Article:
BOSTON, MASSACHUSETTS. Evidence shows that long-term low-dose aspirin is effective at reducing the risk of heart attack in men. It appears to have little effect on stroke risk. The effects in women are less well established. With over 50 million Americans taking a daily dose to prevent illness, and the risk of serious intestinal bleeding that aspirin brings, it is important to quantify the benefits as accurately as possible.
Researchers from Harvard Medical School investigated the effects of aspirin in 39,876 women taking part in the ongoing Women's Health Study. The participants, all 45 years of age or above, were randomly assigned to take either 100 mg of aspirin or a placebo every other day. They were followed for 10 years, with the researchers recording first major cardiovascular disease (CVD), incorporating nonfatal heart attacks, nonfatal strokes, or deaths from cardiovascular causes. A total of 477 major cardiovascular events occurred in the aspirin group as compared to 522 events in the placebo group. This corresponds to a non-significant 9 per cent reduction in the overall risk of a major cardiovascular event. The reduction in risk of stroke was however significant, at 17 per cent, mainly due to a 24 per cent reduction in ischemic stroke (in which part of the brain does not get sufficient blood for a period of time). Detailed analysis showed that major CVD was reduced with aspirin use among women over 65, but not among those aged 65 or younger. The aspirin group experienced a 40 per cent higher risk of gastrointestinal bleeding requiring transfusion.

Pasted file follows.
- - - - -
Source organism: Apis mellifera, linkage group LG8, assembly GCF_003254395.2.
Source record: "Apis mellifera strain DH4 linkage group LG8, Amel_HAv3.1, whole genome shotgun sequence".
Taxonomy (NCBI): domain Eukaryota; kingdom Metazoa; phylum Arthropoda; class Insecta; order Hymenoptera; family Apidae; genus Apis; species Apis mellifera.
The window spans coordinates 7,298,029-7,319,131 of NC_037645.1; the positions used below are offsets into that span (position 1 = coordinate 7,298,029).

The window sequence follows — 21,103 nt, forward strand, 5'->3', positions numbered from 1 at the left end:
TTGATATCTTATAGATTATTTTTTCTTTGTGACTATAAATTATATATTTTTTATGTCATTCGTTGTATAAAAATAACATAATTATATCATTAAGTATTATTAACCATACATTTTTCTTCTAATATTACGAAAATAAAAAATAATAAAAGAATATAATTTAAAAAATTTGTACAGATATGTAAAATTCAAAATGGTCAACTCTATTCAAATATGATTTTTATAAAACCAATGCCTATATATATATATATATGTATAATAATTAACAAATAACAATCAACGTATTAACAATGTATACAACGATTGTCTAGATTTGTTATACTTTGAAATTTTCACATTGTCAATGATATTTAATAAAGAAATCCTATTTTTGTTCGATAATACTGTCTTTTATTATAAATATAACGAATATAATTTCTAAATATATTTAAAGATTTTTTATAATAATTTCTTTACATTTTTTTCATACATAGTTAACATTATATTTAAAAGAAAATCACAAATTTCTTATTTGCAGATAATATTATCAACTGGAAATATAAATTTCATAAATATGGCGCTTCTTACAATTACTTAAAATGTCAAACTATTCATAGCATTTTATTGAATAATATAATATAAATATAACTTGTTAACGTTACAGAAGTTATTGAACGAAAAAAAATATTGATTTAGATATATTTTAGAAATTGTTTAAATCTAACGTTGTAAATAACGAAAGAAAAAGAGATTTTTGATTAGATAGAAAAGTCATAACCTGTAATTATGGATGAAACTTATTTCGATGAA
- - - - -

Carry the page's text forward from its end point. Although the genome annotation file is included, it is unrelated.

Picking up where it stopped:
The researchers strengthened their observations with further analysis using an additional 55,580
participants from five other randomized trials. They conclude that aspirin lowers the risk of stroke but does
not affect the risk of CVD. The findings to date, therefore, show opposite effects in men and women for
long-term aspirin use to prevent cardiovascular events. The reasons for this difference are unclear, and
require further exploration. Nevertheless, aspirin has well-established benefits for both men and women with
known cardiovascular disease.